Much of the conversation relating to Israel today (on Newsvine and beyond) features some very polarized view points. Many commenters (myself included) are strong supporters of Israel, her policies and actions. Many other commenters have the exact opposite view: they are against Israel's policies and think that Israel's actions are wrong (or racist, genocidal, criminal, etc). Some people in the anti-Israel group admit that they think the world would be better off without Israel. Others claim that as long as the racist, ultra-national Zionists are out of the picture, everything would be fine.
In nearly all of these discussions, at one point or another, someone will bring in an accusation of anti-Semitism. The exchange will go something like this (PI = Pro-Israel, AI = Anti-Israel):
AI: (Says one or some of the following) Israel is wrong, their leaders are criminals, they respond out of proportion, Hizballah is not a terrorist group, suicide bombings are ethical, etc, etc
PI: Your comments are so anti-Semitic. It is really disgusting. Now everyone knows how you really feel.
AI: I am not anti-Semitic. How dare you call me that. Just because I am anti-Israel doesn't mean that I am anti-Semitic
I have seen this exchange take place countless times, in some form or another. Personally, I do not think that every anti-Israel statement belies an anti-Semitic viewpoint. I make statements that are anti-Israel (if you consider a statement critical of the Israeli government to be anti-Israel) and I do not consider myself to be anti-Semitic. There are others on Newsvine who are more consistently anti-Israel, whom I am pretty sure are not anti-Semitic. However, there are others from whom the anti-Israel statements are made with such venom and conviction, and with such consistency that I really do think: "this person hates Jews".
Of course, up until now these thoughts have been mere speculation, and the exchanges usually end up reverting to the "am not"..."are too"..."am not" pattern. Unless someone says something that is obviously anti-Semitic, it has been very hard to say whether or not a connection exists, whether the accusation of anti-Semitism is coupled with anti-Israel too often and whether this is really a fair accusation to make in a serious discussion.
Up until now anyway.
On July 5, two professors from Yale University, Edward H. Kaplan and Charles A. Small, who are involved in a seminar on anti-Semitism, released a paper titled "Anti-Israel Sentiment Predicts Anti-Semitism in Europe: A Statistical Study" (PDF link). The abstract of this paper reads as follows:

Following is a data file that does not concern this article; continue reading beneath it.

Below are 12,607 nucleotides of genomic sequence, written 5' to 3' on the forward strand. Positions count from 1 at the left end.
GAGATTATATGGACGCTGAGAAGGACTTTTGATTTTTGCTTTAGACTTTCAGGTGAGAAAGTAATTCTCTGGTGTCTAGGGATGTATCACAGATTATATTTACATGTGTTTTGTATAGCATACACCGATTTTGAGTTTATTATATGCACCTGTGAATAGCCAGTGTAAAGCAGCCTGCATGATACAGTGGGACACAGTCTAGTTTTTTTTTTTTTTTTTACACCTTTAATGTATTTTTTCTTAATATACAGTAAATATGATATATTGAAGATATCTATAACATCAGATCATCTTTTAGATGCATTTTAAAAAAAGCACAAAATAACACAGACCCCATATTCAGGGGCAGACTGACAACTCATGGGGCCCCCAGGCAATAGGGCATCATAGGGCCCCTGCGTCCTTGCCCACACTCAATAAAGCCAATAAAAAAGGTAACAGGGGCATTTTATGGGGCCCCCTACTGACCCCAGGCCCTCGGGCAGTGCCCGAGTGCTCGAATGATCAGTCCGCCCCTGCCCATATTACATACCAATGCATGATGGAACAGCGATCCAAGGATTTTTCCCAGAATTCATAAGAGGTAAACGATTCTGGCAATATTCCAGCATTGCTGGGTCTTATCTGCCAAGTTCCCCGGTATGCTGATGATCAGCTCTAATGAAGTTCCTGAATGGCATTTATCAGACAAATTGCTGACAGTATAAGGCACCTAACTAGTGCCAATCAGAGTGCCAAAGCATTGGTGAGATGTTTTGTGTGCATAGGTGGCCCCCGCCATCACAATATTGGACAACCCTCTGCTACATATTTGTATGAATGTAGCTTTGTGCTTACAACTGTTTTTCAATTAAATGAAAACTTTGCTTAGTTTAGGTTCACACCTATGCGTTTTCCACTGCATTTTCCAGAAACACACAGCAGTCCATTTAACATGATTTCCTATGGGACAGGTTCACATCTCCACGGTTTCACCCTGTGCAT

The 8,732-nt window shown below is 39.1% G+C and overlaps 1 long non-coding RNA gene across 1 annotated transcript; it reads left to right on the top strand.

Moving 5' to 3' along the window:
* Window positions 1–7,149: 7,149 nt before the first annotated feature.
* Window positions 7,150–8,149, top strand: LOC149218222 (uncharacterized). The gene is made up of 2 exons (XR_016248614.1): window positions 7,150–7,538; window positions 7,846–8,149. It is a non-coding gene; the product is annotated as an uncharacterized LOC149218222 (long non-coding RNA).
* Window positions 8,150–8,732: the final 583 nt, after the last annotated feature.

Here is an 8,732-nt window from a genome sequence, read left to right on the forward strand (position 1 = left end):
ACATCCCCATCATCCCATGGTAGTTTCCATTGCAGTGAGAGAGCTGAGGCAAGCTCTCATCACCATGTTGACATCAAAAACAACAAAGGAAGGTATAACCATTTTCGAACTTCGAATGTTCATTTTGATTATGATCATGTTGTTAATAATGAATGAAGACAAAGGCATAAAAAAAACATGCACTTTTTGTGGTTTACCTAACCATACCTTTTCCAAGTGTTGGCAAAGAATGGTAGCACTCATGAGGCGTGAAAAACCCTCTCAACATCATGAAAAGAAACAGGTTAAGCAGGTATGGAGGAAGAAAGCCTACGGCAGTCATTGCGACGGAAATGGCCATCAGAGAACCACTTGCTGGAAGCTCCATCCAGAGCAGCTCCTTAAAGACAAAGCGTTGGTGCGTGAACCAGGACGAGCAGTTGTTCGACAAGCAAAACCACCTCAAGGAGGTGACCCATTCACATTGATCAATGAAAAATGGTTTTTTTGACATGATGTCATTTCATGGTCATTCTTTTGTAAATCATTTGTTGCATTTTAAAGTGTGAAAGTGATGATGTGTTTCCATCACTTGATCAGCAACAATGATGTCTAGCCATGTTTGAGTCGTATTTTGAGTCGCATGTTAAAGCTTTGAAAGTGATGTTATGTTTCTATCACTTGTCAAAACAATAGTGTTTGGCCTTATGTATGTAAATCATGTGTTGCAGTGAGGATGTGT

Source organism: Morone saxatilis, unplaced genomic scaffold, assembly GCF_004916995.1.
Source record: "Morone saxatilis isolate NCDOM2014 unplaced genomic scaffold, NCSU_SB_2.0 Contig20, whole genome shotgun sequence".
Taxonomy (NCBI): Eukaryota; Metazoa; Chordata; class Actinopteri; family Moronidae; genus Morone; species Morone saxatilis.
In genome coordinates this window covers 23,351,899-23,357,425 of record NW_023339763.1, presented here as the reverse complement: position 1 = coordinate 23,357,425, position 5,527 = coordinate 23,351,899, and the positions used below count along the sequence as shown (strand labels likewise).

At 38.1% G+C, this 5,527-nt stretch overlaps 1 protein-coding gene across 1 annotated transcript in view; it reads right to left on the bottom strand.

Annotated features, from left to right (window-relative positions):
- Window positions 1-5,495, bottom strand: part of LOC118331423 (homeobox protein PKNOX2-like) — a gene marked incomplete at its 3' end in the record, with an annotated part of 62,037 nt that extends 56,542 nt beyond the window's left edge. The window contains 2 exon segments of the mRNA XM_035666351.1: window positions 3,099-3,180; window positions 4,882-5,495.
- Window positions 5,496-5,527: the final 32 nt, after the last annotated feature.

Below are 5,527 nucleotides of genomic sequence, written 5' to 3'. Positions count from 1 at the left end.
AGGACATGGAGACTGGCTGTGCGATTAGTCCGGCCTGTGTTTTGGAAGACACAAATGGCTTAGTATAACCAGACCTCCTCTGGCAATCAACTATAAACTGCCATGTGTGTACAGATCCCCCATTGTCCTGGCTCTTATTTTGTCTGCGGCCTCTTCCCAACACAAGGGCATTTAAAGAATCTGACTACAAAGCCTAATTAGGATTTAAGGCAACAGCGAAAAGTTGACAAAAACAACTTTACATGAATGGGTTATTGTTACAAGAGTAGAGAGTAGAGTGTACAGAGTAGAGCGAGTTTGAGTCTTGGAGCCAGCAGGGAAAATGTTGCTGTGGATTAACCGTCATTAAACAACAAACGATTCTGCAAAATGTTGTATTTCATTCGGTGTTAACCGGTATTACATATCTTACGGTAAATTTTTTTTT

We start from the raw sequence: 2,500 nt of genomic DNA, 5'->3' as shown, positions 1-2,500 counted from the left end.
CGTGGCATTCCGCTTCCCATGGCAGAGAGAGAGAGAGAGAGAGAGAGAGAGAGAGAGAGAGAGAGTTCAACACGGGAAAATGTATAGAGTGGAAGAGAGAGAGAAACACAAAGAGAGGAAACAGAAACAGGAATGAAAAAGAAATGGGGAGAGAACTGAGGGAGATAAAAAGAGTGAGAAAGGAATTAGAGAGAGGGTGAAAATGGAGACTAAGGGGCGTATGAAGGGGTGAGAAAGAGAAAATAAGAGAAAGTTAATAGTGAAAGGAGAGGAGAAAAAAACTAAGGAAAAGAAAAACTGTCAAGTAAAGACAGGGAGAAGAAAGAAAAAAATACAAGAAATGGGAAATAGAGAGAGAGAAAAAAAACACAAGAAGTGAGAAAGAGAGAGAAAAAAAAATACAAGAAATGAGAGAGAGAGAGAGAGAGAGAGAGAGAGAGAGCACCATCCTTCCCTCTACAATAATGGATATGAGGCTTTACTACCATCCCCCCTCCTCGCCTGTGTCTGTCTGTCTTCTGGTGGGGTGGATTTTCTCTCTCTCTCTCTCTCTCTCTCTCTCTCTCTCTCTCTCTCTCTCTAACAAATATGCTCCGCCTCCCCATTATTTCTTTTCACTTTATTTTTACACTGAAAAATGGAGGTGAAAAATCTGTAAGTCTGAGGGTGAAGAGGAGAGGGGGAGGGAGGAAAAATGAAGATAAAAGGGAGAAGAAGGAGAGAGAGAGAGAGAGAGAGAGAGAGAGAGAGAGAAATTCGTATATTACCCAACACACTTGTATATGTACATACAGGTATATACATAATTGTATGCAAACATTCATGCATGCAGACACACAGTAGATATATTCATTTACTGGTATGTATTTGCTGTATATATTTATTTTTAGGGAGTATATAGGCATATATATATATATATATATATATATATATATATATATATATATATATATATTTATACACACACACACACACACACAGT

In the discourse surrounding the Israeli-Palestinian conflict, extreme criticisms of Israel (e.g. Israel is an apartheid state, the Israel Defense Forces deliberately target Palestinian civilians) coupled with extreme policy proposals (e.g. boycott of Israeli academics and institutions, divest from companies doing business with Israel) have sparked counter-claims that such criticisms are anti-Semitic (for only Israel is singled out). Our research shines a different, statistical light on this question: based on a survey of 500 citizens in each of 10 European countries (for a total sample of 5,000), we ask whether those with extreme anti-Israel views are more likely to be anti-Semitic. Even after controlling for numerous potentially confounding factors, we find that anti-Israel sentiment consistently predicts the probability that an individual is anti-Semitic, with the likelihood of measured anti-Semitism increasing with the extent of anti-Israel sentiment observed.
In other words, there is a very direct relation between the prevalence and intensity of anti-Semitic and anti-Israel opinions (check the end of their report for all of the raw data, charts, calculations, etc for the statistically-inclined).
What significance does this have for our discussions here and elsewhere regarding Israel? For me personally it will definitely give me pause when I am considering whether or not to enter a discussion where the commenters display an over-zealous tendency to blame, criticize and lambaste Israel without considering the possibility that some of Israel's actions may be legitimate and that some of Israel's opponents may be in the wrong. I am willing to participate in a discussion relating to Israel where the other people participating are there to contribute what they know to best present their opinions and are open to the possibility that they might be mistaken in some points. However, if the person with whom I am "conversing" is using his anti-Israel opinions as a mask for his anti-Semitic views I really have better (and more productive) things to do with my time.
It also strikes me as being an interesting new addition to the common exchange mentioned above. We read (and I myself have written) responses quite often that are along the lines of "don't just accuse someone of anti-Semitism because they are anti-Israel. The two are not the same!". Does this study make the equation of the two a more valid statement?
(Hat tip: Cross-Currents)